Work Package 6 Transparency and Registration

The following project on transparency and registration of clinical research has been awarded funds by the NTA board:

Project Title: Work Package 6, on Transparency and Registration

Project Period: 01.01.2014 – 31.12.2014

Project Leader: Christian Gluud, Head of Department, Copenhagen Trial Unit, Centre for Clinical Intervention Research.

Project update 9.4.2015

Report on Transparency and Registration in Clinical Research in the Nordic countries

Project update 8.1.2015

The WP 6 has collected and described procedures for transparency, i.e., registration and reporting of all clinical trials involving humans through the national networks and connections.

Alongside evaluating the accomplishment and deficiencies in the Nordic countries, the WP 6 has been keeping a close eye on the big momentum worldwide in the field of transparency, with new EU legislations for clinical research and data protection coming into force and the announced report from the U.S.A. Institute of Medicine (IOM).

The WP 6 has delineated the advantageous and disadvantages for the Nordics to embrace transparency. The group has developed procedures for how to comply with transparency demands. The drafting of the conclusions on how we best embrace transparency and how we should practice  it,  with supporting arguments and reasons, have been discussed at 3 meetings and on bimonthly telephone conferences.

For most Nordic countries open access policies are being drafted, considered, and implemented by the ministries.

Project summary

Clinical trials are investigations designed to assess the effects, beneficial and harmful, of healthcare interventions in humans. Decisions about health care should be based on systematic reviews of all evidence in order to be as accurate as possible. Failure to register and report all clinical trials and their results – especially non-efficacy results or harmful effects – means that all possible evidence is not available. Consequently, decisions about health care may be based on incomplete, wrong, or biased information. Registration and reporting of all clinical trials involving humans will also increase transparency for researchers and funding agencies, it will decrease the risk of unnecessary duplication, and it will also help to identify gaps in research.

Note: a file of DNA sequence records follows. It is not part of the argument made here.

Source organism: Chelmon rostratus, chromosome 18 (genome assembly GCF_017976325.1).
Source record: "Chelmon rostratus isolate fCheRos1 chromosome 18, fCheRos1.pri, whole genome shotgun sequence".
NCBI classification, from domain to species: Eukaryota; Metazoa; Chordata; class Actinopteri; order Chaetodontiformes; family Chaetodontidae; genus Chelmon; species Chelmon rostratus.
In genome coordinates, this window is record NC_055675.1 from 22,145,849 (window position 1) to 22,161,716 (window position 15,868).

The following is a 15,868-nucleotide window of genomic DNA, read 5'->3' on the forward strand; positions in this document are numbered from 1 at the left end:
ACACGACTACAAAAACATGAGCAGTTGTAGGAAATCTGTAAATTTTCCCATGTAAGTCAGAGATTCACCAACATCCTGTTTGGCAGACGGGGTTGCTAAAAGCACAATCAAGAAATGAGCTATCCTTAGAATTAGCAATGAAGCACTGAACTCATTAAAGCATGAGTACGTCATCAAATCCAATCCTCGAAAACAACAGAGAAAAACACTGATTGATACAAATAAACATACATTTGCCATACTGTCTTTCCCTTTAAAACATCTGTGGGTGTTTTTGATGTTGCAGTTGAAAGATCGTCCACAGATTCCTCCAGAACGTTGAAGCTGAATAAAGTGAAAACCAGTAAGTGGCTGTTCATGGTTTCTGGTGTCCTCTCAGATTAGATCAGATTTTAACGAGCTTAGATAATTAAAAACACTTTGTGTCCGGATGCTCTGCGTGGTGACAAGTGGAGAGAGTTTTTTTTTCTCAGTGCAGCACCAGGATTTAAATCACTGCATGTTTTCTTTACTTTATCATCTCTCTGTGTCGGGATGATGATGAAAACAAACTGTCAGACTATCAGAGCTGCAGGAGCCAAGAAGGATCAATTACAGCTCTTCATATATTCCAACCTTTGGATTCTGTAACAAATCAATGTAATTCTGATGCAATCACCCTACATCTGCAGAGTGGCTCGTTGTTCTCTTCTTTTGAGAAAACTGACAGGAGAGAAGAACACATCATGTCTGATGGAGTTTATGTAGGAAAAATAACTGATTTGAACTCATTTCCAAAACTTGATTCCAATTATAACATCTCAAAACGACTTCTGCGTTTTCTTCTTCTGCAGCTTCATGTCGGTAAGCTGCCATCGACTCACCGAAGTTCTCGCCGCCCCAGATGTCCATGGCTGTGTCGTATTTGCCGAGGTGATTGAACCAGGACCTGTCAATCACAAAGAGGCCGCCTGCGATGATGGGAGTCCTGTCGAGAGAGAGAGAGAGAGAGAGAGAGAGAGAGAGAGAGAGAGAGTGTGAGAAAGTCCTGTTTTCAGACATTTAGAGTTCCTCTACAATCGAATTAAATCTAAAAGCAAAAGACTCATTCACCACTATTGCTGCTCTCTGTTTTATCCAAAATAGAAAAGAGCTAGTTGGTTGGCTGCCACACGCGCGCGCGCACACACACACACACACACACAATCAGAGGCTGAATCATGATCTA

Transparency levels in clinical trial reporting encompass: 1. knowledge that the trial is being conducted; 2. required details about design, methods, and outcomes; 3. required details about results; 4. summary of results; 5. depersonalised individual patient data. The Current work will be aimed towards raising the awareness of the hampered trial registration and reporting and towards finding possibilities to minimise double registration and reporting. We want to improved registration and reporting of clinical studies, interventional and non interventional, by raising the homogeneity and quality of what is registered and reported for all studies.

Background

Clinical trials are investigations designed to assess the effects, beneficial and harmful, of healthcare interventions. Decisions about health care should be based on systematic reviews of all evidence in order to be as accurate as possible. Failure to register and report all clinical trials and their results - especially non-efficacy results or harmful effects - means that all possible evidence is not available. Consequently, decisions about health care may be based on incomplete, biased, or wrong information. Registration and reporting of all trials will also increase transparency for researchers and funding agencies, it will decrease the risk of unnecessary duplication, and it will also help to identify gaps in research.

There are several public platforms available for registration of trials and reporting of results. The most well-known platform is ClinicalTrials.gov; a US-based government-owned public registry and results database of publicly and privately supported clinical studies. Also the EU Clinical Trials Register for medicinal products is now a public registry, but may still be problematic with lag times and not easily digestible information. All current public registries have different layouts, and there is incomplete consensus as to what elements or items must be reported. The most commonly followed are the WHO recommendations ('the 20 items') and the International Committee of Medical Journal Editors (ICMJE) recommendations for the conduct, reporting, editing, and publication of scholarly work in medical journals. However, for the single investigator, or even for the industry, it is time consuming to digest all this information and stumble their way through all too many different application and registration systems in order to be able to conduct their clinical trial. There is a need for more smart systems to take you faster through the administrative hurdles of a trial, amongst other through easy to use standard operating procedures (SOPs).

The Nordic Trial Alliance (NTA) is a three-year pilot project running from 2013 to 2016, funded by the Nordic Council of Ministers and NordForsk.